January 22, 2020

Ayer se anunció la sede y desde este momento el blog se va a dedicar a promocionar al máximo el mimso. Y es que en abril se celebrará en Málaga la reunión anual en España de usuarios y desarrolladores de KDE, Akademy-es 2020. Concretamente se celebrará del 24 al 26 de abril y es el momento de seguir preparando el programa. Como el evento es una celebración comunitaria se abrió en el momento del anuncio de la sede la posibilidad de que todo el mundo, además de acudir,  participara de forma activa. Así que presenta tu charla para Akademy-es 2020 de Málaga que se celebra conjuntamente con Opensoutcode y muestra a toda el mundo tu proyecto personal o comunitario.

Presenta tu charla para Akademy-es 2020 de Málaga

En Akademy-es se realizan las típicas charlas que presentan las novedades tanto de las aplicaciones como de las herramientas de programación, siendo un gran escaparate para potenciar proyectos o mostrar al mundo el trabajo realizado por los diversos equipos.

Presenta tu charla para Akademy-es 2020 de Málaga

En anteriores ediciones en estas charlas (extraído del programa de Akademy-es 2018 de Valencia) descubrimos 5 maravilla de Plasma 5,  aprendimos más de Discover, conocimos la asociación KDE España, vimos a Mycroft en directo, vimos pinceladas de un posible futuro de KDE, aprendimos como colaborar con KDE sin ser programador, conocimos mejor la relación de Slimbook con KDE, aprendimos a hacer aplicaciones para el móvil y tuvimos un mesa debate de la gente de GNU/Linux Valencia, entre otras cosas.

Recordemos que este año Akademy-es 2020 se celebrará en Málaga del 24 al 26 de abril dentro del gran evento libre Opensouthcode

¿Y qué encontraremos en esta edición? Pues depende de ti, ya que si tienes algún tema que crees que interesará a la Comunidad KDE y sus simpatizantes, no lo dudes a y presenta tu charla para Akademy-es 2020. Estaremos encantados en escuchar tu propuesta.

Si quieres más información visita la web oficial de Akademy-es 2020, no obstante aquí te lo puedo contar yo:
Para proponer actividades se deberá enviar un correo a akademy-es-org@kde-espana.es antes del 29 de febrero con un resumen breve de la presentación.

Presenta tu charla para Akademy-es 2018Es importante tener en cuenta las siguientes consideraciones:

  • Se puede elegir entre dos formatos de charlas:
    • Charlas de 45 minutos.
    • Lightning talk de 10 minutos.
  • Si la duración de las charlas propuestas no se ajusta a ninguno de estos dos esquemas (por ejemplo, si se necesita más tiempo), esto debe indicarse claramente en la comunicación.
  • Se permitirá a KDE España la distribución bajo una licencia libre de todo el material utilizado para la realización de la actividad, así como de la grabación de la misma.
  • La charla puede ser tanto a nivel de usuario como de nivel técnico.

Se trata de una gran oportunidad de darte a conocer en el mundo KDE y en el mundo del Software Libre en general.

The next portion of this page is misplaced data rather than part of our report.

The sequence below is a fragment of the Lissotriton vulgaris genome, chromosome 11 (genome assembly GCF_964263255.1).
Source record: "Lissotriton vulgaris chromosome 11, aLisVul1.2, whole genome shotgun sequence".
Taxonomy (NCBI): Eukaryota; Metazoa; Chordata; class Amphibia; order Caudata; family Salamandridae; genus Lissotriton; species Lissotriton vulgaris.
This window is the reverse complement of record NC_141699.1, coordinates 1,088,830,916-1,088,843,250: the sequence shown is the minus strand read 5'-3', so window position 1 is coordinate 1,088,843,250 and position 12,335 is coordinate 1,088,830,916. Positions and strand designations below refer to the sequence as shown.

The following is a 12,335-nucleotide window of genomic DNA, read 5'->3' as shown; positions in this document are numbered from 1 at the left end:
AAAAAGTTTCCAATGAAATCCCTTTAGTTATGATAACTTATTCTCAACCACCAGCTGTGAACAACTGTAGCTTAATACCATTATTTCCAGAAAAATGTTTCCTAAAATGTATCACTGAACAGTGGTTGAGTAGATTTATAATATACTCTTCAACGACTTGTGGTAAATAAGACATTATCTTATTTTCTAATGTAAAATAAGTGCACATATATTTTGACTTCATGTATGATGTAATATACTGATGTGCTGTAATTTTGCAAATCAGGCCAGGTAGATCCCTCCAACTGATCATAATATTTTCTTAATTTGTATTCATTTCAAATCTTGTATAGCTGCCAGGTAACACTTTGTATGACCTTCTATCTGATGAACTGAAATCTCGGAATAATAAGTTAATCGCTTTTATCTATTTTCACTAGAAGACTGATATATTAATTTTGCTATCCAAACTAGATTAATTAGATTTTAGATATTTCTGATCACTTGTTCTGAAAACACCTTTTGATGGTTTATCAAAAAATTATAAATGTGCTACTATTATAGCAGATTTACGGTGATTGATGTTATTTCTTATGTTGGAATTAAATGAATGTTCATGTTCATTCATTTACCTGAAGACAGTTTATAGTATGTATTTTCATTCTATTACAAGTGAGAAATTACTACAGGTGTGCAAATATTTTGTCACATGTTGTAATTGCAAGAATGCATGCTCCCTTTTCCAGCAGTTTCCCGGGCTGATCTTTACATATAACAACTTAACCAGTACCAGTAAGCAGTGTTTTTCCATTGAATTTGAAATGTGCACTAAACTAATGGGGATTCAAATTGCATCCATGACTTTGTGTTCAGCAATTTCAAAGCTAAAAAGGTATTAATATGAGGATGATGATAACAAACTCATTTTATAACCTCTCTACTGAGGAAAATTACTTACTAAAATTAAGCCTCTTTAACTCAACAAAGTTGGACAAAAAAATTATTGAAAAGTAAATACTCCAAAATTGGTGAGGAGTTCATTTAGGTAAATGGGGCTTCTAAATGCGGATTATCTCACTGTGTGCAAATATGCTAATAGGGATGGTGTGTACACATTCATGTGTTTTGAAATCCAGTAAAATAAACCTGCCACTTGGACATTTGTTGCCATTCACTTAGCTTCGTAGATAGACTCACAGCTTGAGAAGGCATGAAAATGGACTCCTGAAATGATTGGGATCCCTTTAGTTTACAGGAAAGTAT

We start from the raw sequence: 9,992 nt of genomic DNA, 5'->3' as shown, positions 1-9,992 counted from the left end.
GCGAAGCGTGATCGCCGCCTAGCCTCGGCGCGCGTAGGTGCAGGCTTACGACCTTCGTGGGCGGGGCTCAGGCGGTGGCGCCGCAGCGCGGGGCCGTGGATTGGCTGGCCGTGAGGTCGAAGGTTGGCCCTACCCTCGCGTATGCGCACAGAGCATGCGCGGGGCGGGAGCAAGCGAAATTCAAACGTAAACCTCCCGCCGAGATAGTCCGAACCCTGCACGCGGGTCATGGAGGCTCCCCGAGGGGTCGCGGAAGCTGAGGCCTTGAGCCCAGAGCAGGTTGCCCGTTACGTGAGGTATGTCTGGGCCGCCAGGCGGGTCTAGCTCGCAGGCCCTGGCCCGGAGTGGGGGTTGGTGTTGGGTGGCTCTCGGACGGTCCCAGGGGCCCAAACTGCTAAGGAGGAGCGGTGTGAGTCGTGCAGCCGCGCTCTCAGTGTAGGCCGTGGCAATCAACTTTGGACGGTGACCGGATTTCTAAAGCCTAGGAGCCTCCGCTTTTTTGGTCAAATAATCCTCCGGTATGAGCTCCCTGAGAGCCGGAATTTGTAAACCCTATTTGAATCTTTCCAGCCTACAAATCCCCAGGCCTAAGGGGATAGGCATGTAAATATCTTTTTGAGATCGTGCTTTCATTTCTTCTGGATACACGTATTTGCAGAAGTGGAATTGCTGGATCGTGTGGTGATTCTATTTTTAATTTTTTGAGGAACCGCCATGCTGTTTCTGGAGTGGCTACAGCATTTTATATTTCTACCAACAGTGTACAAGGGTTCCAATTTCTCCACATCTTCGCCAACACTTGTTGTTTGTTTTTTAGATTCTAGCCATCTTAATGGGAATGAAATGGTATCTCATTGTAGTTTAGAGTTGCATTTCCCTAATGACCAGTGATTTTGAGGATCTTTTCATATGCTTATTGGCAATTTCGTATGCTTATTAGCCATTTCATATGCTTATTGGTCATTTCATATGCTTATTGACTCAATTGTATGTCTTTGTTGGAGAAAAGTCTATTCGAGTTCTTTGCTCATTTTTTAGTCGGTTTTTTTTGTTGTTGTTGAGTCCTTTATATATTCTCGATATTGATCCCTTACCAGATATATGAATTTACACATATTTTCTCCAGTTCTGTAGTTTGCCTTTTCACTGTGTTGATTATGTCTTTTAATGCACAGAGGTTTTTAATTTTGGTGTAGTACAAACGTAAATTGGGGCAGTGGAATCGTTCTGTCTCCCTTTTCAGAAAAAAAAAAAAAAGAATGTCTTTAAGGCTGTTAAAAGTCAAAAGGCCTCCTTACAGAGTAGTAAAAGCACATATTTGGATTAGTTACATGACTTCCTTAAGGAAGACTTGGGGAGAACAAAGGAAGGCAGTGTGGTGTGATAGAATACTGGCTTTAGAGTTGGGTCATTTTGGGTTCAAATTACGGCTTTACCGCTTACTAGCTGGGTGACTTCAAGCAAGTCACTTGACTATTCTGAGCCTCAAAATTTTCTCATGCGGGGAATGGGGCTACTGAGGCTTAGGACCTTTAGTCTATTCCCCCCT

Más información: Akademy-es 2020

¿Qué es Akademy-es?

Akademy-es (#akademyes, que es la etiqueta para las redes sociales) es evento más importante para los desarrolladores y simpatizantes de KDE, que se ha ido celebrando desde el 2006 con éxito creciente.

En general, las Akademy-es son el lugar adecuado para conocer a los desarrolladores, diseñadores, traductores, usuarios y empresas  que mueven este gran proyecto.

En ellas se realizan ponencias, se presentan programas, se hace un poco de caja para los proyectos libres (camisetas, chapas, etc) pero sobre todo se conoce a gente muy interesante y se cargan baterías para el futuro.

Podéis repasar las anteriores ediciones en estas entradas del blog:

January 21, 2020

Plasma 5.18 LTS Beta has been released, which brings many exciting new features to a computer near you, especially if you’re upgrading from our previous LTS release, Plasma 5.12. Of course for us developers this now means that a stable git branch has been created and we can work on new stuff on master to eventually become Plasma 5.19, scheduled for an early June 2020 release. This blog post is less about KDE code, though.

Plasma notification popup with a chat message and a text field to send a reply from inside the popupNo need to rub your eyes: Quick reply with Telegram on Plasma 5.18!

One of the things I enjoy most about working in open source is venturing out into other projects, doing things that are unfamiliar, and the challenge of finding my way around foreign code bases. You know, sometimes you’ve just gotta do things yourself, no matter what part of the stack they’re in, if you want your overall vision to become a reality.

With Plasma 5.18 I finally implemented quick reply in notifications. Something I’ve been wanting to have for many years. But what’s a feature without an application using it? Since Telegram appears to be quite popular in our community and its Linux desktop client hosted on GitHub, I decided to give it a go.

Telegram’s notification implementation had recently been ported from libnotify to use plain DBus calls instead, which made adding support for quick reply really straightforward. I browsed their git repository and found the necessary infrastructure for handling notification replies was already in place for their other supported platforms. The patch itself took me basically a minute to write (which means there’s no excuse for you not adding this feature to your messenger!) and my pull request was merged after only minor tweaks.

Once released, I’m sure you’ll enjoy this added productivity when having to deal with lots of chat rooms and conversations! Many thanks ilya-fedin for helping me build and test my patch, which unfortunately turned out a lot more difficult than I had hoped.

OBS Do not disturb